At times I despair over mankind. Its inability to learn from past errors, the rampant lack of respect and dignity in politics, the belligerent tones against minorities set by some politicians and media – all this seems to me fundamentally opposed to the values we officially profess and detrimental to a harmonic society. And there’s little I can do against it. I feel rather helpless and often I turn to the blue sky for consolation. Looking up invariably makes me realize how insignificant mankind is against the backdrop of the infinity of space. How ridiculuous our small and large daily battles are. If there is a God, he must either be horrified by our behaviour or laughing out loud over our pompousness.
Music is another consolation for me, as you may well know. Here is a piece that fits into the category “Reload optimism”: Franz Berwald’s Piano Quintet No. 1 in C Minor. Berwald? Berwald? Yes, you may have a faint memory of earlier posts on this Swedish composer if you are a regular visitor to this blog, like the one from December 2018 about the second piano quintet Berwald wrote. The music writer Robert Layton notes that the “Piano Quintet No 1 in C minor was completed in December 1853 and was among a number of chamber works with piano that were inspired by his talented young protégé, Hilda Thegerström”. The quintet was published in 1856, but four decades elapsed before it saw its premiere.
The quintet has three movements – Allegro molto, Adagio quasi andante and Allegro assai e con spirito – and a distinctive Romantic signature like all of Berwald’s compositions. Actually Berwald is considered the first representative of the Romantic style in Sweden, influenced by Louis Spohr and Carl Maria von Weber. His debut as a symphonic composer was not crowned by success, and a malvolent critic wrote: “It seems as if Herr Berwald’s hunt for originality and his constant striving to impress with great effects has deliberately banished all melodiousness from his compositions.” Sweden’s larger audience was not ready for Berwald’s symphonies, and this may explain why berwald turned to chamber music.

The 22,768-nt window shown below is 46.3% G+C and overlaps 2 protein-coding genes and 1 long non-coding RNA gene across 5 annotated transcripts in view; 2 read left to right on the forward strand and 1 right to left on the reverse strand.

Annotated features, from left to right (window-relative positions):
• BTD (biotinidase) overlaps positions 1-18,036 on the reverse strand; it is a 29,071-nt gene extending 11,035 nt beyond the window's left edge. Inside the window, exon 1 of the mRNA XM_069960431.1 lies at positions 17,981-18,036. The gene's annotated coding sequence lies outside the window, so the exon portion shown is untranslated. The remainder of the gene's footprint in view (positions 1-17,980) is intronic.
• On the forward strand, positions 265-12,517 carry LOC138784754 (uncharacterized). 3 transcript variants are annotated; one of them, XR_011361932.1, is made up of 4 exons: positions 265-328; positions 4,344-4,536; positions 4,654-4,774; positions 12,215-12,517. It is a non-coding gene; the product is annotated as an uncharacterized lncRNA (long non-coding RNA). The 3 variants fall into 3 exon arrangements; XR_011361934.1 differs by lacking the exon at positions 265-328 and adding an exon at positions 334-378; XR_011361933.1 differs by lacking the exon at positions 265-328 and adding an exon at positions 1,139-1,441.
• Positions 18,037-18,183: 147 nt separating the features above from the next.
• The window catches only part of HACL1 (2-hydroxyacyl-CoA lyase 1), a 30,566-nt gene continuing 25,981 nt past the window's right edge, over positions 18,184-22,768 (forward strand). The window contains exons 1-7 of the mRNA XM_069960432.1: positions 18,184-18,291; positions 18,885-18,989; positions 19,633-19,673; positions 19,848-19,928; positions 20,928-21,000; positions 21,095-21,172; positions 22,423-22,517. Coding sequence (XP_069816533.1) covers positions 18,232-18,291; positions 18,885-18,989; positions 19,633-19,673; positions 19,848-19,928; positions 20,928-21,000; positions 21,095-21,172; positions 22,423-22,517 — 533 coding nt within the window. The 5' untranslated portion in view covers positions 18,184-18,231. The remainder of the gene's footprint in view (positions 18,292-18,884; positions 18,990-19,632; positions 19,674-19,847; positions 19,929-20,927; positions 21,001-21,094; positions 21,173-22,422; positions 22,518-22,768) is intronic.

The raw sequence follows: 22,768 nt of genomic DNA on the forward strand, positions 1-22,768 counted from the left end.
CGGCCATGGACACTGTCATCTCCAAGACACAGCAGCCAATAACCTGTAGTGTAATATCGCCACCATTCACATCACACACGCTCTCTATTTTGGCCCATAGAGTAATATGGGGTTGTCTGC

In a text for the Swedish Musical Heritage, a project of the Royal Swedish Academy of Music, Lennart Hedwall characterizes Berwald’s music with the following words: Berwald “use[s] rhythm or a rhythmic pattern to the point of obstinacy, and his sequence technique can be far too blatant. What otherwise distinguishes Berwald’s [music] is the way his mind works orchestrally in his orchestral pieces and chamber musically in his string quartets and piano trios, even if his themes with their rhythmic profiling can recur in different works. Berwald’s harmonic structure is […] strict and reaches barely beyond Spohr’s, but in some of the later chamber music works he applies rather bold chromatics.”
So far for the academic point of view. As a listener and enthusiast of Scandinavian classical music, I would like to say that I like Berwald’s piano quintet. It has already rescued me a couple of times from sinking into a black hole of pessimism. What more can you expect from a piece of music? Piano Quintet no. 2 in C Minor has been recorded by the Uppsala Chamber Soloists and Bengt-Ake Lundin (piano).
© Charles Thibo